Junior programmers will this way learn to focus on the roles the concrete classes play and not just the fact that they have to deal with concrete classes. Junior developers will learn some *good* coding habits.
Left by Dhananjay Nene on Jun 25, 2008 1:50 PM

# re: Code Redundancy Is NOT Necessarily Bad
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I can see the point in your first example, where I am instantiating a variable of the type I declare it to be (as opposed to an abstract type or interface) -- that would be a good candidate for the var keyword. But anything else that would benefit from programming to an interface as opposed to an implementation should still be strongly typed.
Left by ncloud on Jun 25, 2008 4:50 PM

# re: Code Redundancy Is NOT Necessarily Bad
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Please, for the love of all that is good, stop putting an I in the name of your interfaces!! It does not matter if your parent class is an interface or an abstract class.. do you put A in front of your abstract classes? I know, just because the Microsoft does it...
Left by eric on Jun 25, 2008 5:00 PM

# re: Code Redundancy Is NOT Necessarily Bad
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good call eric
Left by zynasis on Jun 25, 2008 5:34 PM

# re: Code Redundancy Is NOT Necessarily Bad
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eric... do you think we designate something is an interface by a suffix? i would like it to be similar to the class that implements it if only one class implements other than say a mock class.
Left by Jonathan Starr on Jun 25, 2008 5:57 PM

# re: Code Redundancy Is NOT Necessarily Bad
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I fail to see redundancy in this statement:
IFoo example2 = new Example();

However, there is redundancy in the first example which is eliminated by the keyword. Using 'var' with 'new' or anonymous classes is perfectly fine and doesn't hurt readability a bit.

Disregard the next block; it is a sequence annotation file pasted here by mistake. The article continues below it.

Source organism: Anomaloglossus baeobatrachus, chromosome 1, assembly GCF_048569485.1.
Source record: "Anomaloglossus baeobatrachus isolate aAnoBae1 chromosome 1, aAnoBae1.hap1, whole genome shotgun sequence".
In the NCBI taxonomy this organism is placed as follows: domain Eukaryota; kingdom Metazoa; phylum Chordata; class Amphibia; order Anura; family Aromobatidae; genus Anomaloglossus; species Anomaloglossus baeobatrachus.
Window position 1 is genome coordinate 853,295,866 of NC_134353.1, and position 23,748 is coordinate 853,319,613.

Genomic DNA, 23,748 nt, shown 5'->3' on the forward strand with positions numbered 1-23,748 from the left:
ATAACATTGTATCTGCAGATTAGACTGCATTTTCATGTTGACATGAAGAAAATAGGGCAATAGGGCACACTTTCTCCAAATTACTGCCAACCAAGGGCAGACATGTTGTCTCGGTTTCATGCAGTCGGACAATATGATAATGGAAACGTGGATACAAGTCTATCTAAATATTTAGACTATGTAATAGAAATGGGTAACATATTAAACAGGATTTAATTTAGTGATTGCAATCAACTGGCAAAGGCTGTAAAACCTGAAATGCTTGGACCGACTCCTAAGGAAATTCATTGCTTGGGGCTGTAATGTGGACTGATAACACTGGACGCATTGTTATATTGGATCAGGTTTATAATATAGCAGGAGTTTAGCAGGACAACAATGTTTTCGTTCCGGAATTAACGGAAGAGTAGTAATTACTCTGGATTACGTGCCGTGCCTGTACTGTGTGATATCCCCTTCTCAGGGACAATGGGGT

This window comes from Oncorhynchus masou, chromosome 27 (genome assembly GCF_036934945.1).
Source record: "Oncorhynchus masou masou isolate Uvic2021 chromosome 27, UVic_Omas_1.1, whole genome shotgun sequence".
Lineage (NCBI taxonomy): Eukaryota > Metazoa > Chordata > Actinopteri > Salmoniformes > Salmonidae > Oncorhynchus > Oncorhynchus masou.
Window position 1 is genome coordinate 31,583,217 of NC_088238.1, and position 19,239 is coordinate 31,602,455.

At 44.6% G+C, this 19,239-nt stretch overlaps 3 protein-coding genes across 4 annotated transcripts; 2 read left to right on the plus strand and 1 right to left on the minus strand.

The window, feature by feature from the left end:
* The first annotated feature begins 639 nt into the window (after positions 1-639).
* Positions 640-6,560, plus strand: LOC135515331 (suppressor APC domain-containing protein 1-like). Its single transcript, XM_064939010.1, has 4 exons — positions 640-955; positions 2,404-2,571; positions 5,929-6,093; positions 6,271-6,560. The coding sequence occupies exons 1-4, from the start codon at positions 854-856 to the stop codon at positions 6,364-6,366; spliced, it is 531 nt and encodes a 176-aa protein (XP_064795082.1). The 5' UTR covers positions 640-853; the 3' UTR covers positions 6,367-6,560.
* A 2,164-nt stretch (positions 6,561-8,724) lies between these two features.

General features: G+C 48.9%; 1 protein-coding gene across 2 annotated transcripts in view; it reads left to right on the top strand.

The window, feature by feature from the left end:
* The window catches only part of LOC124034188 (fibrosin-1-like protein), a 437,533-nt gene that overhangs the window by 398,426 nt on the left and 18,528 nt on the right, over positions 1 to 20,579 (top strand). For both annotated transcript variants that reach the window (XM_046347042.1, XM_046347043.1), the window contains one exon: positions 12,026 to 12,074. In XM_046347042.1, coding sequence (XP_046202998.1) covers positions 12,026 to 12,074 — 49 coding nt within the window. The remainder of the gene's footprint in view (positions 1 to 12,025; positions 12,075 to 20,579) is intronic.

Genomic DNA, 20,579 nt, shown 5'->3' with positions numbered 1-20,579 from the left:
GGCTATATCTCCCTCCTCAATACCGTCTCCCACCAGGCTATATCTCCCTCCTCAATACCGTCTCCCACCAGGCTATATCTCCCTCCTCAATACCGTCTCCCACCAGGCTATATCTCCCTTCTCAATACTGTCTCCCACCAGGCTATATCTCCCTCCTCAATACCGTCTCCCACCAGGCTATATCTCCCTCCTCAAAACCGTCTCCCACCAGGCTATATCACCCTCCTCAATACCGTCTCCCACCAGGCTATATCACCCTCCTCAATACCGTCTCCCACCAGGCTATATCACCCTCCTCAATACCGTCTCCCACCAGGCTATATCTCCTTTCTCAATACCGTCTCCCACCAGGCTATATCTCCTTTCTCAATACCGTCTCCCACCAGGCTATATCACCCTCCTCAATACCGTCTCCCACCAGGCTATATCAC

Left by Alexey Bobyakov on Jun 26, 2008 6:08 AM

# re: Code Redundancy Is NOT Necessarily Bad
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Hopefully you'll be doing:
var f = IocContainer.Resolve<IFoo>();

I can't see a reason to implement something like IFoo and IBar, which sound like they have different responsibilities, but implement them together. It feels like that would break SRP.

@eric That is a really hard habit to break, but I do agree that once you start coding to the interfaces, they become the names you use everywhere so why not use Foo instead of IFoo and then FooImp instead of Foo.
Left by Mark on Oct 08, 2008 11:14 AM

# re: Code Redundancy Is NOT Necessarily Bad
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The scope of a StreamReader is usually limited to a method. As soon as you use it as a parameter to another method, that parameter should be of the interface type.

This is the case for most variables declared within a method.

public void main()
{
var xses = new List<X>;
xses.add(CreateX("foo"));
xses.add(CreateX("bar"));
DoSomething(xses)
}

public void DoSomething(IEnumerable<X> xses)
{
foreach (var x in xses)
{
DoSomething(x);
}
}
Left by Bart Kemps on Aug 07, 2011 5:00 PM